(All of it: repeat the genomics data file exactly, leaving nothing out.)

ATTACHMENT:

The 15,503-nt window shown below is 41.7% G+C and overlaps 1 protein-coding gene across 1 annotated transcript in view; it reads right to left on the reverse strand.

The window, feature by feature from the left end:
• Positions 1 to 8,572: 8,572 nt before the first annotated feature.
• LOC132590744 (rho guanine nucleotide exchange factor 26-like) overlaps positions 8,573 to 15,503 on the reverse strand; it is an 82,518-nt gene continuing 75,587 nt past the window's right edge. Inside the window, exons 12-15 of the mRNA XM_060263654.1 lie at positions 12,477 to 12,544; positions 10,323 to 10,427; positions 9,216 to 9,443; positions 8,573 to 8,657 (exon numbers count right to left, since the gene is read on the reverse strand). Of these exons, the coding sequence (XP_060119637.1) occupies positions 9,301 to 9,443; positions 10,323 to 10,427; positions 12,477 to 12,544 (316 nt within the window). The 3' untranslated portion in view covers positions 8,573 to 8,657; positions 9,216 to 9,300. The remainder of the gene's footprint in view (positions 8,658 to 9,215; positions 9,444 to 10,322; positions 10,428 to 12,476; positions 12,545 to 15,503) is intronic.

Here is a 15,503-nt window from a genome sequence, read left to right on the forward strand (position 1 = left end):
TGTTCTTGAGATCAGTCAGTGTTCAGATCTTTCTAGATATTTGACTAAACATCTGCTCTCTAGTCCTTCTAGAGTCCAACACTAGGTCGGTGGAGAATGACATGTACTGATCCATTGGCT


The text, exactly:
The 15,503-nt window shown below is 41.7% G+C and overlaps 1 protein-coding gene across 1 annotated transcript in view; it reads right to left on the reverse strand.

The window, feature by feature from the left end:
• Positions 1 to 8,572: 8,572 nt before the first annotated feature.
• LOC132590744 (rho guanine nucleotide exchange factor 26-like) overlaps positions 8,573 to 15,503 on the reverse strand; it is an 82,518-nt gene continuing 75,587 nt past the window's right edge. Inside the window, exons 12-15 of the mRNA XM_060263654.1 lie at positions 12,477 to 12,544; positions 10,323 to 10,427; positions 9,216 to 9,443; positions 8,573 to 8,657 (exon numbers count right to left, since the gene is read on the reverse strand). Of these exons, the coding sequence (XP_060119637.1) occupies positions 9,301 to 9,443; positions 10,323 to 10,427; positions 12,477 to 12,544 (316 nt within the window). The 3' untranslated portion in view covers positions 8,573 to 8,657; positions 9,216 to 9,300. The remainder of the gene's footprint in view (positions 8,658 to 9,215; positions 9,444 to 10,322; positions 10,428 to 12,476; positions 12,545 to 15,503) is intronic.

Here is a 15,503-nt window from a genome sequence, read left to right on the forward strand (position 1 = left end):
TGTTCTTGAGATCAGTCAGTGTTCAGATCTTTCTAGATATTTGACTAAACATCTGCTCTCTAGTCCTTCTAGAGTCCAACACTAGGTCGGTGGAGAATGACATGTACTGATCCATTGGCT